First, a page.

- Regulation of the non-surgical sector similar to the “Treatments You Can Trust” scheme but this should be mandatory, and run by an independent entity such as the Care Quality Commission rather than the IHAS
- The need for compulsory audit of procedures and complications: this will strengthen revalidation and allow it to be a mechanism for promoting clinical governance.
- Full records and note keeping required for patients having nonsurgical treatments just as for surgical procedures.
- BAAPS denounces the deregulation of laser and light treatments.
SURGICAL PROCEDURES & PRODUCTS
- The word “Surgeon” should be protected and used only for someone on the Specialist Register for a surgical speciality. This has been strongly recommended by the RCS also.
- Who can perform which operation? Credentialing of which type of surgeon can perform which procedure in accordance with CEN guidance due out in 2013. Aesthetic surgery forms an integral part of surgical subspecialty training in the UK so surgeons on the specialist Register of the GMC are trained within their anatomical region. Which procedures they can safely perform is likely to be answered by the work of CEN committee
- The need for compulsory audit of procedures and complications. This will strengthen appraisal and revalidation, allowing it to be a mechanism for promoting clinical governance.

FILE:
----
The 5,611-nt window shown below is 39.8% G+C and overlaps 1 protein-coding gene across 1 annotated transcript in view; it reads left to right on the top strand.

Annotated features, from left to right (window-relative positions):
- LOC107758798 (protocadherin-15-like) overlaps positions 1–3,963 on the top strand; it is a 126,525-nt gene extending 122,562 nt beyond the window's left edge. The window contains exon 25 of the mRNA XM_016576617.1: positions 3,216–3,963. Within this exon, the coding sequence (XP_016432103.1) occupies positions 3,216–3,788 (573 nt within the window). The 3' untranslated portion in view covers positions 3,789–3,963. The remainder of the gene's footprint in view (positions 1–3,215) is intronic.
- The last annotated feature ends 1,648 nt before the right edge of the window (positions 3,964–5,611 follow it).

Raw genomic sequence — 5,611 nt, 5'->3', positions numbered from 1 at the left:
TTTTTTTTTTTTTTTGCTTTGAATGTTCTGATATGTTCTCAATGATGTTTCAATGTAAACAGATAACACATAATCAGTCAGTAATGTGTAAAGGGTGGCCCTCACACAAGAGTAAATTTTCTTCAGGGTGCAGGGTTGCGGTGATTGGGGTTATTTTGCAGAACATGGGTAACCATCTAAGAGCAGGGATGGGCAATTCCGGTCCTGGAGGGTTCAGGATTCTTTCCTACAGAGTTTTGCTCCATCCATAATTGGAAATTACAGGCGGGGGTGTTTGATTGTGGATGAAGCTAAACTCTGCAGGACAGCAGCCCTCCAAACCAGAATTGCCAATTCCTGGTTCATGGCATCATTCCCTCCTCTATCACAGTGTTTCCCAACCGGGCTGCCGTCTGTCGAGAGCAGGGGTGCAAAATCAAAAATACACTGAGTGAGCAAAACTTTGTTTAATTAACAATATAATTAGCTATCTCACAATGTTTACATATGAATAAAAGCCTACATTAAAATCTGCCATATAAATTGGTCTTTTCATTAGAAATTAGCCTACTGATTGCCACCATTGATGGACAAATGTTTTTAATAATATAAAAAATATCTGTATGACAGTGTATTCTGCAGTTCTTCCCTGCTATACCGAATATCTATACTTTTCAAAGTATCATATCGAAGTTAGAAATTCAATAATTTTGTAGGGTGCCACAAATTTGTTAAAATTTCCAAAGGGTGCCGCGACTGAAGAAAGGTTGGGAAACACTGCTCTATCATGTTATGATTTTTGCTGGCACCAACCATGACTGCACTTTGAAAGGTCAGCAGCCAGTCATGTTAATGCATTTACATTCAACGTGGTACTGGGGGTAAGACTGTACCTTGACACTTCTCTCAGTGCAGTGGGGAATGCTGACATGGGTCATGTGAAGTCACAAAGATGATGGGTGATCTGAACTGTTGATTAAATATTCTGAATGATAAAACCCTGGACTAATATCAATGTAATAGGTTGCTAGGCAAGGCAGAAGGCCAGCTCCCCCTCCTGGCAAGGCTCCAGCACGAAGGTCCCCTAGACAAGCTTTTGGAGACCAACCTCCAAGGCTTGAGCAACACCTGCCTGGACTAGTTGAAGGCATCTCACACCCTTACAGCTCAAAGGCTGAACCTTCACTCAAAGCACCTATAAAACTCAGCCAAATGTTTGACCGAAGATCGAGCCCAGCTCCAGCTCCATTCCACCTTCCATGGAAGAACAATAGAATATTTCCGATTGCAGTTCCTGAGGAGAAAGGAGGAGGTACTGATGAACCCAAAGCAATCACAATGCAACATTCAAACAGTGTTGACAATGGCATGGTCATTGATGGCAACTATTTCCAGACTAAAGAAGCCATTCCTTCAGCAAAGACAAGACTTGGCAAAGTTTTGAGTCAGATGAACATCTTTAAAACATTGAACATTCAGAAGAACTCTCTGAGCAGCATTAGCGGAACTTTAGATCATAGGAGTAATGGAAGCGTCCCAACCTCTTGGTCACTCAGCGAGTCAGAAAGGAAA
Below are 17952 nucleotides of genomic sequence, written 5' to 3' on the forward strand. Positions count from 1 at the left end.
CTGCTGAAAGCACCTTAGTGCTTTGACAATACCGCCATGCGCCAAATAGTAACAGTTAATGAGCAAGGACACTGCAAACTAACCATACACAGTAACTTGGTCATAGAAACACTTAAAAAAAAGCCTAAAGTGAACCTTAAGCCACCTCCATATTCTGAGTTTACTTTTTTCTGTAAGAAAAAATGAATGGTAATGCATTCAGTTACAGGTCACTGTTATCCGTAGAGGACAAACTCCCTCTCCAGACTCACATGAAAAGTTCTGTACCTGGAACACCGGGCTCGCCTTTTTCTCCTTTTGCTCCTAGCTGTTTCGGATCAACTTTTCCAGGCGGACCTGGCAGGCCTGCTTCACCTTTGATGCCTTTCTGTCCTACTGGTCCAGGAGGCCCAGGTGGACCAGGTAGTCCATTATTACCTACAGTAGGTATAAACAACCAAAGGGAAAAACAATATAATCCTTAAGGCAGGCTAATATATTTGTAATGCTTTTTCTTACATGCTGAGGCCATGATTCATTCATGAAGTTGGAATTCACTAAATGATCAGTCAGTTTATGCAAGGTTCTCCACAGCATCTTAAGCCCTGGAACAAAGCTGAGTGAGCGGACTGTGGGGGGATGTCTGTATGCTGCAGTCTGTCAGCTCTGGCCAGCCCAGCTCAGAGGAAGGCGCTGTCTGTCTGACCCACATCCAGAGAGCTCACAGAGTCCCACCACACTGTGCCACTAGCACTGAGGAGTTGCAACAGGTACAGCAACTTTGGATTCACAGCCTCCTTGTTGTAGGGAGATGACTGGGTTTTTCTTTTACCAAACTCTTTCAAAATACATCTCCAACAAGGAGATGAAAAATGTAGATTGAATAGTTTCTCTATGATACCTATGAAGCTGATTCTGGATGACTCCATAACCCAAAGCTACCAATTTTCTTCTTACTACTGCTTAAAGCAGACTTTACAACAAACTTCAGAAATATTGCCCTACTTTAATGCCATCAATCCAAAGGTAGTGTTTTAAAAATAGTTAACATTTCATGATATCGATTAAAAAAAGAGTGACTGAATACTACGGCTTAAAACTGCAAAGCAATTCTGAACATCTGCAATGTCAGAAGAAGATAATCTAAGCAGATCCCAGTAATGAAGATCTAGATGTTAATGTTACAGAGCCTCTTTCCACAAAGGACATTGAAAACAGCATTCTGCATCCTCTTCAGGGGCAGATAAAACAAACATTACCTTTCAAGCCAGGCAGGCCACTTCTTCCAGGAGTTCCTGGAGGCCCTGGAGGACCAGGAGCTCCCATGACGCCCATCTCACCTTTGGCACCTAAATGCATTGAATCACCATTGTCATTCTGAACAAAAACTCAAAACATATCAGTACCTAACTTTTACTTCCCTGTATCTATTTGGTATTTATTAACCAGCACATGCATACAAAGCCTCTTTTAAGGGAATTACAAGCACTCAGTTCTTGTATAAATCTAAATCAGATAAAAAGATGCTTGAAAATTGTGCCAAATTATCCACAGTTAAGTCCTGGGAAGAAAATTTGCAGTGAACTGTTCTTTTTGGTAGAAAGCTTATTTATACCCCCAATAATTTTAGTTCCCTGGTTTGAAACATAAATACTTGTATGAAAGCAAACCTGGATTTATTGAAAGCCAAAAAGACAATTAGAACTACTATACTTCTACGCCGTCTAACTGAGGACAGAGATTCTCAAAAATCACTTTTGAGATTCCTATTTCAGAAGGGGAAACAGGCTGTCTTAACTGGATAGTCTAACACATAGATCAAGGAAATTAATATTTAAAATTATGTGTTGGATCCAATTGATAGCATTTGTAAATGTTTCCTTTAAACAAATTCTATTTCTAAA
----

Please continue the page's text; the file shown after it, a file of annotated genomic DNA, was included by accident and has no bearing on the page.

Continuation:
- Medical negligence claims should be reported by Doctors when they perform their annual appraisal and revalidation. Perhaps Defence Organisations should also report this to the GMC so that it compulsorily forms part of the appraisal and revalidation process because it is a true and objective measure of poor outcome
- Ensuring that foreign surgeons who operate in the UK, also have medical insurance in the UK. Otherwise patients needing to seek legal redress may not be able to fight a claim for negligence.
- Strengthening of the regulation of implants (Breast and others) so they undergo FDA style pre market testing and post market surveillance.
- The setting up of a national breast implant register so prostheses are correctly monitored and records of devices are not lost even if a clinic closes.
- Improving the consent process by ensuring that any consultation is with the operating surgeon only, is at least 30 minutes long, allows for a second consultation if required before deciding and under no circumstances should surgery be booked without a cooling off period of two weeks minimum. If necessary, psychological assessment and support should be available.
- A ban on cosmetic surgery advertising, or at the very least, the incorporation of the 12 recommendations outlawing the “dirty dozen” advertising practices that can mislead the public.
- A ban on unethical marketing practices such as time limited offers, BOGOF and refer a friend as well as packages that prey on the vulnerable (e.g. divorce feel good” etc)
- Development of an ABTA-type insurance scheme to protect patients who have a breast or other permanent implant, such that if there is product failure, the patient is insured for further treatment regardless of whether the original provider is accessible.